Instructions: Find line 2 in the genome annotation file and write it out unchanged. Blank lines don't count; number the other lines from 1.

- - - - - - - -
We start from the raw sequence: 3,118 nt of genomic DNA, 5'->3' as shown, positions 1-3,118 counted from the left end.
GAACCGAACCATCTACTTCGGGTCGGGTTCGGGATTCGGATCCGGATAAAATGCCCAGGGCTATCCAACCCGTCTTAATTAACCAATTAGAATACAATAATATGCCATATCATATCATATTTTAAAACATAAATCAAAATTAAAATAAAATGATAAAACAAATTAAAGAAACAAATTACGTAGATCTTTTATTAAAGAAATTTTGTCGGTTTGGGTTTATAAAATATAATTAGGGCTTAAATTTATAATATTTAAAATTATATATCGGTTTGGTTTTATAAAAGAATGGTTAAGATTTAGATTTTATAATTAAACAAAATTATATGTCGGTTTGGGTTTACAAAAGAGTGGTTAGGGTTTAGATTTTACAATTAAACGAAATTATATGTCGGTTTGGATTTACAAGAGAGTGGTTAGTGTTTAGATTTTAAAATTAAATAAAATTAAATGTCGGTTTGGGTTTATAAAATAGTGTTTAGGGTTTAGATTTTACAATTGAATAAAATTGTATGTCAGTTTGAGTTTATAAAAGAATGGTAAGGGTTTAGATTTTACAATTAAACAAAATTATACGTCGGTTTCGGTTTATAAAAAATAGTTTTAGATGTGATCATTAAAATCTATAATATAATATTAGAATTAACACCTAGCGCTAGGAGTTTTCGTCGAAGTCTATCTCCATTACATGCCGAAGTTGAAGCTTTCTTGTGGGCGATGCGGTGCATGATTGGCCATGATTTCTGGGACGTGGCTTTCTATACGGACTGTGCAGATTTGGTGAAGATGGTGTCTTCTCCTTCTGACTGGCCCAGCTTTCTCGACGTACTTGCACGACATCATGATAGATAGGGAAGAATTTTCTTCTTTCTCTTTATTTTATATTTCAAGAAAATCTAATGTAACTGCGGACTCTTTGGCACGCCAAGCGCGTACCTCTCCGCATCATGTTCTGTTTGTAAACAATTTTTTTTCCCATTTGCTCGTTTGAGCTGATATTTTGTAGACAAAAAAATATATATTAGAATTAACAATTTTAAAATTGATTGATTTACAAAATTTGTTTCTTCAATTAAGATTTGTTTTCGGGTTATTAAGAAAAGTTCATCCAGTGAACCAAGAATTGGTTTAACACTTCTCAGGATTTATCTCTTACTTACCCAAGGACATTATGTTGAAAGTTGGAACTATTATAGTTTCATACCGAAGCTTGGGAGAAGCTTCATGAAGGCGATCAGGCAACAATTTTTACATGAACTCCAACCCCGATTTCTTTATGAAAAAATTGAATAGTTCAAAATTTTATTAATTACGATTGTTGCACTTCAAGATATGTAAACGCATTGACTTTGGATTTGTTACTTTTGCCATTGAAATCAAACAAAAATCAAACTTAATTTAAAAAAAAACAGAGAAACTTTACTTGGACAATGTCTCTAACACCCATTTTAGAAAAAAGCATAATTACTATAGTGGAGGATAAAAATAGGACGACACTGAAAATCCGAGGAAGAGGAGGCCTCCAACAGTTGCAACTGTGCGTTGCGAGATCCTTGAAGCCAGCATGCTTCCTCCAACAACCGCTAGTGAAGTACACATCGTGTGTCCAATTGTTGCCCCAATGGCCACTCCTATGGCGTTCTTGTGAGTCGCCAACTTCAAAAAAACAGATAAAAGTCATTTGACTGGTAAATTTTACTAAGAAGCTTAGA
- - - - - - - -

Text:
GAACCGAACCATCTACTTCGGGTCGGGTTCGGGATTCGGATCCGGATAAAATGCCCAGGGCTATCCAACCCGTCTTAATTAACCAATTAGAATACAATAATATGCCATATCATATCATATTTTAAAACATAAATCAAAATTAAAATAAAATGATAAAACAAATTAAAGAAACAAATTACGTAGATCTTTTATTAAAGAAATTTTGTCGGTTTGGGTTTATAAAATATAATTAGGGCTTAAATTTATAATATTTAAAATTATATATCGGTTTGGTTTTATAAAAGAATGGTTAAGATTTAGATTTTATAATTAAACAAAATTATATGTCGGTTTGGGTTTACAAAAGAGTGGTTAGGGTTTAGATTTTACAATTAAACGAAATTATATGTCGGTTTGGATTTACAAGAGAGTGGTTAGTGTTTAGATTTTAAAATTAAATAAAATTAAATGTCGGTTTGGGTTTATAAAATAGTGTTTAGGGTTTAGATTTTACAATTGAATAAAATTGTATGTCAGTTTGAGTTTATAAAAGAATGGTAAGGGTTTAGATTTTACAATTAAACAAAATTATACGTCGGTTTCGGTTTATAAAAAATAGTTTTAGATGTGATCATTAAAATCTATAATATAATATTAGAATTAACACCTAGCGCTAGGAGTTTTCGTCGAAGTCTATCTCCATTACATGCCGAAGTTGAAGCTTTCTTGTGGGCGATGCGGTGCATGATTGGCCATGATTTCTGGGACGTGGCTTTCTATACGGACTGTGCAGATTTGGTGAAGATGGTGTCTTCTCCTTCTGACTGGCCCAGCTTTCTCGACGTACTTGCACGACATCATGATAGATAGGGAAGAATTTTCTTCTTTCTCTTTATTTTATATTTCAAGAAAATCTAATGTAACTGCGGACTCTTTGGCACGCCAAGCGCGTACCTCTCCGCATCATGTTCTGTTTGTAAACAATTTTTTTTCCCATTTGCTCGTTTGAGCTGATATTTTGTAGACAAAAAAATATATATTAGAATTAACAATTTTAAAATTGATTGATTTACAAAATTTGTTTCTTCAATTAAGATTTGTTTTCGGGTTATTAAGAAAAGTTCATCCAGTGAACCAAGAATTGGTTTAACACTTCTCAGGATTTATCTCTTACTTACCCAAGGACATTATGTTGAAAGTTGGAACTATTATAGTTTCATACCGAAGCTTGGGAGAAGCTTCATGAAGGCGATCAGGCAACAATTTTTACATGAACTCCAACCCCGATTTCTTTATGAAAAAATTGAATAGTTCAAAATTTTATTAATTACGATTGTTGCACTTCAAGATATGTAAACGCATTGACTTTGGATTTGTTACTTTTGCCATTGAAATCAAACAAAAATCAAACTTAATTTAAAAAAAAACAGAGAAACTTTACTTGGACAATGTCTCTAACACCCATTTTAGAAAAAAGCATAATTACTATAGTGGAGGATAAAAATAGGACGACACTGAAAATCCGAGGAAGAGGAGGCCTCCAACAGTTGCAACTGTGCGTTGCGAGATCCTTGAAGCCAGCATGCTTCCTCCAACAACCGCTAGTGAAGTACACATCGTGTGTCCAATTGTTGCCCCAATGGCCACTCCTATGGCGTTCTTGTGAGTCGCCAACTTCAAAAAAACAGATAAAAGTCATTTGACTGGTAAATTTTACTAAGAAGCTTAGA